"Don't mock me with your ridiculous banter!" Lydia took a few steps back, glancing around in case she needed to find some other things to throw. It clearly had no effect, but somehow the act of throwing things at him felt cathartic. "I don't suppose you've come to explain yourself?"

"Maaaaaybe." Undertaker twirled his sash around his bony wrist, grinning. "But I have a price for information, my dear."

"I know that," Lydia huffed, thinking back to the time she had unwittingly hijacked his wagon in the middle of London, after which he had ended up taking her to Weston College. "I have to make you laugh, right?" The last thing she felt like doing at the moment was telling jokes.

Undertaker cackled and moved a few steps closer, grinning wider when Lydia backed away hurriedly. "Come now, that's far too easy a thing to ask of you. You make me laugh aaaaallll the time. You're a natural! Nay, what I need from you is simply one small favor. An easy thing, really. In return-"

"Are you out of your mind?!" Lydia's fist came crashing down on a nearby end table, splintering the boards in two. "You dare- you dare show up here, expecting me to humor you, after everything you've done?! You destroyed part of Weston, you set ghouls loose on the students, you nearly killed Violet, you abducted me, and you- just look at this! Look!" Lydia gestured furiously up and down her body. "You wounded me! Do you understand that? Of course you don't. You probably don't even feel pain."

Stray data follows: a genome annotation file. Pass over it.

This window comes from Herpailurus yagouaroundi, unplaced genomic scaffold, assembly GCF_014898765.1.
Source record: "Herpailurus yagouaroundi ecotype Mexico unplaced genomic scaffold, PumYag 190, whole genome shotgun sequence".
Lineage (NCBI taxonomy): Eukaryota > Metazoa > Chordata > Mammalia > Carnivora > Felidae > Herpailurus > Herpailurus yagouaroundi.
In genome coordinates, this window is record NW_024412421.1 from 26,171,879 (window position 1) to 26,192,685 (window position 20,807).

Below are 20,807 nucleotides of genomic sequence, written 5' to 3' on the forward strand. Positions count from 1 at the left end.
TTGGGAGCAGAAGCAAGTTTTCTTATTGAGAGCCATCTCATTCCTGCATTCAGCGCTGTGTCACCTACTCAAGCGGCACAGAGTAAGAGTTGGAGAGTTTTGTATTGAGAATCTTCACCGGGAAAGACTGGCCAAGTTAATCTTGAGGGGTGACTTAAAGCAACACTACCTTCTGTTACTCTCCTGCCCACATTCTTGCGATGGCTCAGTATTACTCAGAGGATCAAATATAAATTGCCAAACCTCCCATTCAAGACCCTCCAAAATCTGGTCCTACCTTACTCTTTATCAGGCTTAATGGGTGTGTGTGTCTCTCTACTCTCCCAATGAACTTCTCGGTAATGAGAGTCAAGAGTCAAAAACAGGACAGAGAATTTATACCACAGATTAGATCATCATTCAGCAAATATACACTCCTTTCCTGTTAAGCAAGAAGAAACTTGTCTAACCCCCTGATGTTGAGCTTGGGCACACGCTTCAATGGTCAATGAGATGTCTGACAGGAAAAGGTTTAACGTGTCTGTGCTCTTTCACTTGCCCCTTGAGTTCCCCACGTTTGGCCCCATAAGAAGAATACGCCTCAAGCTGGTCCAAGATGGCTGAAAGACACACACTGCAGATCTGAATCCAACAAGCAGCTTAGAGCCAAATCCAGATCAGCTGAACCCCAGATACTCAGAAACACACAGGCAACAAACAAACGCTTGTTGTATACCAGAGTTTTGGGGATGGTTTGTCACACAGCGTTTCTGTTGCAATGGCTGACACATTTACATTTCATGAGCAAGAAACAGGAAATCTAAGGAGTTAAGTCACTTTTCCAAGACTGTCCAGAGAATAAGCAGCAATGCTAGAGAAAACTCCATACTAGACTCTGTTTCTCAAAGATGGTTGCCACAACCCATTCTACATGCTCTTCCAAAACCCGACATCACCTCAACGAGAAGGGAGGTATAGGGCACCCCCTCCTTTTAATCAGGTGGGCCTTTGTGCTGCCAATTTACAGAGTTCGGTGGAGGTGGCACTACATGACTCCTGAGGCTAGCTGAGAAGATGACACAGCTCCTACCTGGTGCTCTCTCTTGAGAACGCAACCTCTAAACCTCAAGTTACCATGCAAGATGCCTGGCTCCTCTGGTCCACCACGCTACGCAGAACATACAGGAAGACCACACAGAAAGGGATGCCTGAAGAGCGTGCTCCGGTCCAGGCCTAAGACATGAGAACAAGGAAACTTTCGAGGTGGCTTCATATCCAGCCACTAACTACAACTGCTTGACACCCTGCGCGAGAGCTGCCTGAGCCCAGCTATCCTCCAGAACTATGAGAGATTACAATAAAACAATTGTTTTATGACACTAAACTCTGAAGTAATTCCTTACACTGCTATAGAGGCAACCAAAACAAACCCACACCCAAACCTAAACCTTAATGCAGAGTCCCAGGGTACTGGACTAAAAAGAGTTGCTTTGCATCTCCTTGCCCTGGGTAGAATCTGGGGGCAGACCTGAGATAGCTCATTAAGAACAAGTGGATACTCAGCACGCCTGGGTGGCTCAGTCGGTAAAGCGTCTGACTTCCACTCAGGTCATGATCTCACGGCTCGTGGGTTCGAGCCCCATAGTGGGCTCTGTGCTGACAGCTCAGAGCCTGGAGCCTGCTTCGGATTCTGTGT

The amused grin dropped from Undertaker's face as quickly as if it had fallen through a trapdoor. He took several long strides until he was directly in front of her. Lydia's sensible side told her to back off, but she was simply too furious to obey, even though she was fairly certain he was going to throw her across the room again.

"It has been a long time, I'll admit," the grim reaper spoke in a strangely solemn tone. "But I remember pain. Just look." He traced a black-nailed finger down the side of his face, following the long, ghastly scar. "This kind of wound will neeeever heal."

Lydia did not know what to say to that, but Undertaker did not seem to expect a response. He withdrew as suddenly as he had approached her, dropping into an overstuffed chair near the bookshelf and splaying out his lanky legs like he belonged there. "But I didn't come here for a fight. Do sit down."

"No."

"Suit yourself." Undertaker shrugged nonchalantly. "Tell me, my dear, have you ever heard of cinematic records?"

"….What? Do you mean….picture reels?" Lydia wavered, completely thrown off by his sudden about-face in temperament and topic.

"You can think of them like such. Only instead of rolls of film, cinematic records contain the details of the human life to whom they belong. Every moment- from birth to death, whether conscious or not- is logged inside the record. Reapers use their scythes to harvest these records during the final moments of a human's life."

"For what purpose?"